Platinum Metals Rev., 1989, 33, (3), 127
Platinum-Modified Coatings on Gas Turbine Blades
Promising Trials on Long-Range Maritime Patrol Aircraft
First-stage high pressure blades on advanced gas turbine engines must operate at elevated temperatures under highly stressed conditions in extremely oxidising environments which, in many cases, contain fuel contaminants such as sulphur and vanadium, and also ingested salts. Under such conditions the blades may be degraded by the phenomenon known as hot corrosion. One way of maintaining the properties of such blades is to coat the base metal superalloy with a protective outer layer, and aluminide coatings are widely used for this purpose. Platinum aluminides offer improved corrosion resistance, however (1).
Having experienced an unacceptable rejection rate of high pressure turbine blades, the Australian Department of Defence initiated a programme to find a protective layer which was more durable than the conventional aluminide coating applied to first-stage blades by engine manufacturers, and the results of a metallographic examination of platinum-modified aluminide coatings after 750 hours of engine operation have been reported (2). The same researchers have now presented a comparative study of the behaviour of various coating systems on the first-stage high pressure blades in the engines of two long-range maritime patrol aircraft (3).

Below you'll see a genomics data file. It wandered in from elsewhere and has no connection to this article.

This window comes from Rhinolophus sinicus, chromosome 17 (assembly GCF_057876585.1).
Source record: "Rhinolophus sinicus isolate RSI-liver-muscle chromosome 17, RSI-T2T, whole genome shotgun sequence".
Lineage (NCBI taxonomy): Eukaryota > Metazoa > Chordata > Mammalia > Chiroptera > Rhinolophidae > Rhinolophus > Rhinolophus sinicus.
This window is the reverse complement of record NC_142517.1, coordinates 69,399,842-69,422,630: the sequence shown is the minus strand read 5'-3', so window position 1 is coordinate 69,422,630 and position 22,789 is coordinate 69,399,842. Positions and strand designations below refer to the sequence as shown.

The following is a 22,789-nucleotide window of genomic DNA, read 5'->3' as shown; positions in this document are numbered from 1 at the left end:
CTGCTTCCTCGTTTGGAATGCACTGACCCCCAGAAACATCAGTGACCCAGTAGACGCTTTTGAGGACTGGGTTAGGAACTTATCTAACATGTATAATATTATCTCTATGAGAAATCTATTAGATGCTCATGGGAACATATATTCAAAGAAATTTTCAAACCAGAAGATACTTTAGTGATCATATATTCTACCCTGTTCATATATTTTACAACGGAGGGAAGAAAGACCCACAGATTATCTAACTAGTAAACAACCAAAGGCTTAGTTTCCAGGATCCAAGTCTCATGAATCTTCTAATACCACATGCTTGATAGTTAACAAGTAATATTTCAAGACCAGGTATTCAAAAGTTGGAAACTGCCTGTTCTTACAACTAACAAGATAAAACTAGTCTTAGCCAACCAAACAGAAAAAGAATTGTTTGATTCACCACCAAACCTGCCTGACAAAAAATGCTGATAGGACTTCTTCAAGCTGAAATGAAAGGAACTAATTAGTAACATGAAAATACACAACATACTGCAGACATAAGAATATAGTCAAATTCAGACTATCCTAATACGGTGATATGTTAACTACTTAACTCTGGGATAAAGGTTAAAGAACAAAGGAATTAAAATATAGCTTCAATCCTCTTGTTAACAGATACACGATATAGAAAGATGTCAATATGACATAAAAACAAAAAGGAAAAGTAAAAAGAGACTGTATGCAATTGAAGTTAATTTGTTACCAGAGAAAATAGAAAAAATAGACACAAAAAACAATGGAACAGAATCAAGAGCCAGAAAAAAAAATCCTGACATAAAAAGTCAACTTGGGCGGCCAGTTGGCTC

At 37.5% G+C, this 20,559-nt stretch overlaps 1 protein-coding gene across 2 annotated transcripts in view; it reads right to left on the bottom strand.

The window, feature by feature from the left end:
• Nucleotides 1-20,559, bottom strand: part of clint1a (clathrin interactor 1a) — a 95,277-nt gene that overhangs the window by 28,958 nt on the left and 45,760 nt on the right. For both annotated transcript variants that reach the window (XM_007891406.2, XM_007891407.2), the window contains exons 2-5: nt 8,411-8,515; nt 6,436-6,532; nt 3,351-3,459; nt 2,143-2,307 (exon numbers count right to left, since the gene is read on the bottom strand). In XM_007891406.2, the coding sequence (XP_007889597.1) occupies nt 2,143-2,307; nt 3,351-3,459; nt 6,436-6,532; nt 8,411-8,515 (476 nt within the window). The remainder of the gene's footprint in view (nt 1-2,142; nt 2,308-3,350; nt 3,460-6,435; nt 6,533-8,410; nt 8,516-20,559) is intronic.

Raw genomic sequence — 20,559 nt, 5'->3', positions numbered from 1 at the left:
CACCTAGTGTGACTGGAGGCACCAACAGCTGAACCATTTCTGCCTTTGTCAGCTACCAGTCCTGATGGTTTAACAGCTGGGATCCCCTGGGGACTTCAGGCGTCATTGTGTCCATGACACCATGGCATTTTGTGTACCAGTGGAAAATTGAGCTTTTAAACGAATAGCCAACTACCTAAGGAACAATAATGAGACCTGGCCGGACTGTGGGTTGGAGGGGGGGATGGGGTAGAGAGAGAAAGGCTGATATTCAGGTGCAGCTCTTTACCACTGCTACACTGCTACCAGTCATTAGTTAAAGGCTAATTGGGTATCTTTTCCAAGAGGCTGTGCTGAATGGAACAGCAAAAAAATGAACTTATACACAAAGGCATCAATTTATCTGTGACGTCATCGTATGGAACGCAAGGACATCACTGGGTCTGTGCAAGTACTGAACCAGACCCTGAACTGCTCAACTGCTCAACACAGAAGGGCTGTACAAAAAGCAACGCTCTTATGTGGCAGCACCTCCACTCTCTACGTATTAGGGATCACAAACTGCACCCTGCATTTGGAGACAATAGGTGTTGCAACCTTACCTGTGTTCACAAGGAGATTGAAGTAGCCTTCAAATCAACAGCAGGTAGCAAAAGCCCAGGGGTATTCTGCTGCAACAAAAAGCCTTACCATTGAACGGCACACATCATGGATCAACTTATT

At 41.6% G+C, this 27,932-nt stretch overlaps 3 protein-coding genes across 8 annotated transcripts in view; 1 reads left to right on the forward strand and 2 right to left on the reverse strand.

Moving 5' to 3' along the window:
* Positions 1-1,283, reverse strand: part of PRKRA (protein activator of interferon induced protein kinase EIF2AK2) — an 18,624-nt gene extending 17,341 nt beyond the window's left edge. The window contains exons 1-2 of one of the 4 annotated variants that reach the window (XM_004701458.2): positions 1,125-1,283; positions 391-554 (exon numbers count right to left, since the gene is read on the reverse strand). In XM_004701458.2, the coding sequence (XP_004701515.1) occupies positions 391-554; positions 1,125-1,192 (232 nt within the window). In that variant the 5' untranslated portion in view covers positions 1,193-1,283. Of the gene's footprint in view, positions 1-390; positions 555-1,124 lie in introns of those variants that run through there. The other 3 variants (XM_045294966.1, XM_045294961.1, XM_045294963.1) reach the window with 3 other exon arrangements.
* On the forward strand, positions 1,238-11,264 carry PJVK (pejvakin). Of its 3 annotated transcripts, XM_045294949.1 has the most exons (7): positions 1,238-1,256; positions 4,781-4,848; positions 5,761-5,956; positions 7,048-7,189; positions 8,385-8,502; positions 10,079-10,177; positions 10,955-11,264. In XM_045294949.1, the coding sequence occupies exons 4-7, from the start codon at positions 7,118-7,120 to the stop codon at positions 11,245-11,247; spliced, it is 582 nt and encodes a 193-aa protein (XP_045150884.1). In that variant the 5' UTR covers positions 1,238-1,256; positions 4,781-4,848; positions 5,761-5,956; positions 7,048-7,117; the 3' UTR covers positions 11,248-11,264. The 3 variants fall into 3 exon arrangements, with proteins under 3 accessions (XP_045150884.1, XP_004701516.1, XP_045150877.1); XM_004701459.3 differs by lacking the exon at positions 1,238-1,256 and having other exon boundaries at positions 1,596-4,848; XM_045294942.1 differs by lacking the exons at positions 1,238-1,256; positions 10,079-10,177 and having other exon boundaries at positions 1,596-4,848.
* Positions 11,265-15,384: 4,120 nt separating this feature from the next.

In their experience, approximately 60 per cent of the first-stage turbine blades coated with conventional nickel aluminide were rejected after 2000 hours due to failure of the coating, and almost all of the remainder were discarded after a further 2000 hours. With the aim of finding a coating that would serve for 4000 engine operating hours they have assessed: nickel aluminides supplied by two different vendors, platinum-modified aluminide, platinum-plus-rhodium-modified aluminide, silicon-modified aluminide, and manganeseplus-chromium-modified aluminide layers. After 1000 hour trials certain behavioural trends were evident, and the condition of the blades coated with the noble metal-modified aluminides was generally better than that of the others. Only minor degradation was apparent on the blades coated with the two noble metal-modified aluminides, and it was concluded that they may be able to achieve the required lifetime of 4000 hours.
- 1R. G. Wing and I. R. McGill, Platinum Metals Rev., 1981, 25, (3), 94
- 2J. L. Cocking,, G. R. Johnston and P. G. Richards, Platinum Metals Rev., 1985, 29, (1), 17
- 3J. L. Cocking,, P. G. Richards and G. R. Johnston, Surf. Coat. Technol., 1988, 36, ( 1 – 2 ), 37